Nd:YVO4 and Nd:GdVO4 are uniaxial crystals, with different conductivities on their a and c axes. In anisotropic crystals with thermal conductivity strongly depending on the axis, the temperature map doesn’t have radial symmetry, and formula (2) is no more applicable. More precisely, the analytical geometrical function f(r,z) defined by (3) is not representative of the heat repartition in the crystal. If we want to make measurements on such crystals, it is possible to bypass the approximations made to demonstrate formula (2) and fit temperature measurements with numerical simulations, by Finite Element Analysis. Those simulations codes, by calculating the heat transfer between one small element and every neighbor element, can take into account the possible anisotropy of the thermo-mechanical properties of the crystals. FEA simulations are carried out with the LASCAD software.
The parameters needed for the FEA simulations are the crystal geometry, the fractional thermal load ηh, the absorption coefficient αNS, the pump characteristics, and the geometry of the cooling system. The thermal conductivities values on the crystal axes perpendicular to the pump axis, Kcx and Kcy, are the fit parameters. The result of the simulation is a complete temperature map of the crystal, and the simulated temperature profiles of the pumped face can be compared to the measurements made with the experimental setup, to find the best fit parameters. Figure 10 presents the optimization process.
The crystal and cooling system geometries are chosen in the FEA program accordingly to the experimental conditions.
The absorption coefficient is considered as constant and measured experimentally [thanks to Eq. (8)]. We checked by calculations with formula (4) that the bleaching effect disappeared in laser operation with all the crystals used for the experiments.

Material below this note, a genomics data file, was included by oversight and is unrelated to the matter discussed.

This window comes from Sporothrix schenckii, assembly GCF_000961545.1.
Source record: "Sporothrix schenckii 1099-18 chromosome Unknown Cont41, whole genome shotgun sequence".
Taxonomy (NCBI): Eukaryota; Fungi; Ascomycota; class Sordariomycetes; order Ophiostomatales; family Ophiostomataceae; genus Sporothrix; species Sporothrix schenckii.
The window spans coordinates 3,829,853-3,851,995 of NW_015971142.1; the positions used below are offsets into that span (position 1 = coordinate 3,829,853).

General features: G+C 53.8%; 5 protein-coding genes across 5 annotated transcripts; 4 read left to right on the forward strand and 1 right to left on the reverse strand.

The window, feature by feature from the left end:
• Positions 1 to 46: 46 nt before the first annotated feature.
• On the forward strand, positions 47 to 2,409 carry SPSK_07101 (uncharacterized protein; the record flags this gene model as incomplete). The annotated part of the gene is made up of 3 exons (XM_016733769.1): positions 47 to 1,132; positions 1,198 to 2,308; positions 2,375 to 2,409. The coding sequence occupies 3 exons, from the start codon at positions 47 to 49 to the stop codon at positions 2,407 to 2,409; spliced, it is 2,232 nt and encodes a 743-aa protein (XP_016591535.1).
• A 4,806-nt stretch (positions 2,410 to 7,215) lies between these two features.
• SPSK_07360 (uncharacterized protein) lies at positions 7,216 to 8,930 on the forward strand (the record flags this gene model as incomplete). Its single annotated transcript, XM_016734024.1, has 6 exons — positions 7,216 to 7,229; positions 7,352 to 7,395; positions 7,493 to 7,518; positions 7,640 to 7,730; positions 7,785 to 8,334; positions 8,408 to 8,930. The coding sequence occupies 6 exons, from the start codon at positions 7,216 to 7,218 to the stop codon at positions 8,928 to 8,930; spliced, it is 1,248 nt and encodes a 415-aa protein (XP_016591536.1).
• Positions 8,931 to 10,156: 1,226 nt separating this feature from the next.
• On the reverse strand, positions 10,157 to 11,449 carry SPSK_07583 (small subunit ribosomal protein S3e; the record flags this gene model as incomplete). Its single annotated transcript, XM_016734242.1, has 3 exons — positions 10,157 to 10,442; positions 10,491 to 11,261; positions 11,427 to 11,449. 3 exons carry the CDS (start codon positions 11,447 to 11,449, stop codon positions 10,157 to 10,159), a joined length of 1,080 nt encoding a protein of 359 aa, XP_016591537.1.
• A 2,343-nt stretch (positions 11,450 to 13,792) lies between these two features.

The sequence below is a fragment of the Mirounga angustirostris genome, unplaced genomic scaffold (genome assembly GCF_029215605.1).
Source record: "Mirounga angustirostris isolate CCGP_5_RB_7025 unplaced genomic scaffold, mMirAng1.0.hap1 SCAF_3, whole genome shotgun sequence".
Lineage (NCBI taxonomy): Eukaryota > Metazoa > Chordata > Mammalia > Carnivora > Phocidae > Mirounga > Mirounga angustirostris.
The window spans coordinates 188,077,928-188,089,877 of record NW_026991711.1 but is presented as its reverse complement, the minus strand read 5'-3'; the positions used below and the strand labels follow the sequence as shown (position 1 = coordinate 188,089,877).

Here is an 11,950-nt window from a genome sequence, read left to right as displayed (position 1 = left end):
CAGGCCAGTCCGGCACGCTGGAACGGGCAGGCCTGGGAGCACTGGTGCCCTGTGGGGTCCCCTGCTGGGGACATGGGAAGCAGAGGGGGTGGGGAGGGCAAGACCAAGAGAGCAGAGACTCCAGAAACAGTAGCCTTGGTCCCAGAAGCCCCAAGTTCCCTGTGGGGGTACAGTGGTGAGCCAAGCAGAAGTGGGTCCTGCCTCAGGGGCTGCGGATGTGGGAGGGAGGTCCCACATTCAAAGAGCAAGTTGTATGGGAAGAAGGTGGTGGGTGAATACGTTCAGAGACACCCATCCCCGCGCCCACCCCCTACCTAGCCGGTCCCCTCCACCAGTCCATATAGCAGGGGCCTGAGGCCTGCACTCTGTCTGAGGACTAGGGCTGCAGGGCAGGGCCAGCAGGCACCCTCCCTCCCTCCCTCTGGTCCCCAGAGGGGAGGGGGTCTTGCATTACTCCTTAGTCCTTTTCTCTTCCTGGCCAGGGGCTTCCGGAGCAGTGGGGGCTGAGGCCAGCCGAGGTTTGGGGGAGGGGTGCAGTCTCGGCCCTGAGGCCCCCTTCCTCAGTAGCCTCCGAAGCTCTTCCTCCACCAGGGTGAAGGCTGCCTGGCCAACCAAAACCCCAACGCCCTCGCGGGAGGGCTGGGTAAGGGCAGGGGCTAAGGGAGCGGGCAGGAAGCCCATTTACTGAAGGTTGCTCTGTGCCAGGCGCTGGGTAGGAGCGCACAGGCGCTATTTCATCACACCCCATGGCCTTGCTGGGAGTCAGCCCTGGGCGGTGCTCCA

The pump power is chosen accordingly to the experimental measurement, and the pump profile used for the simulation is the supergaussian fit function presented in Fig. 6.
For an a-cut uniaxial crystal, for example, it is possible to deduce both thermal conductivities in the a and c axes by fitting the simulated and measured experimental temperature profiles in both directions. This can be done on the same temperature map, so both values are obtained exactly in the same experimental conditions.
The crystals are simulated by approximately 90.000 basics elements. The mechanical parameters of the crystal come from tabulated values. We used two sets of Nd:YVO4 and Nd:GdVO4 crystals : 0.1% at. doped, 3×3×10 mm3 crystals, and 1% at. doped, 3×3×5 mm3 crystals. All crystals come from CASIX inc.. They are a-cut and one face received HR coating at 1064 nm and anti-reflection (AR) coating at 808 nm. The experimental setup is similar to the one presented in Fig. 5, but the mirror M1 is directly deposed on the crystal face, and a polarizer was inserted in the collimated pump beam to pump the crystal on the pi polarization, corresponding to the c-axis of the crystal.
a) Experiments with 0.1% at. doped crystals
The incident pump power is 23 W on the pi polarization, imaged in a 340 µm diameter spot near the input face of the crystal. The absorption coefficients and resulting α.P0 parameters are summarized in table 1. The laser cavity is composed of the HR coated face of the crystal and a concave mirror M2 with a radius of curvature of 150 mm. With a 15% output coupler, under a pump power of 23W, we achieved a power of 12.3W of laser in the Nd:YVO4 crystal and 11 W in the Nd:GdVO4 crystal in order to check their good laser quality. For all thermal measurements, we used a high reflectivity mirror to increase the intracavity laser power and reach the condition ηl=1. (cf. Section 2). The threshold of the laser effect is smaller than 1 W of pump power. The cavity length is adjusted to around L=80 mm in order to achieve single-spatial mode laser emission. The intracavity laser power is evaluated to 250 W with the Nd:GdVO4 crystals and 300 W with the Nd:YVO4 crystals. The corresponding values of ηl are 0.995 and 0.997, respectively.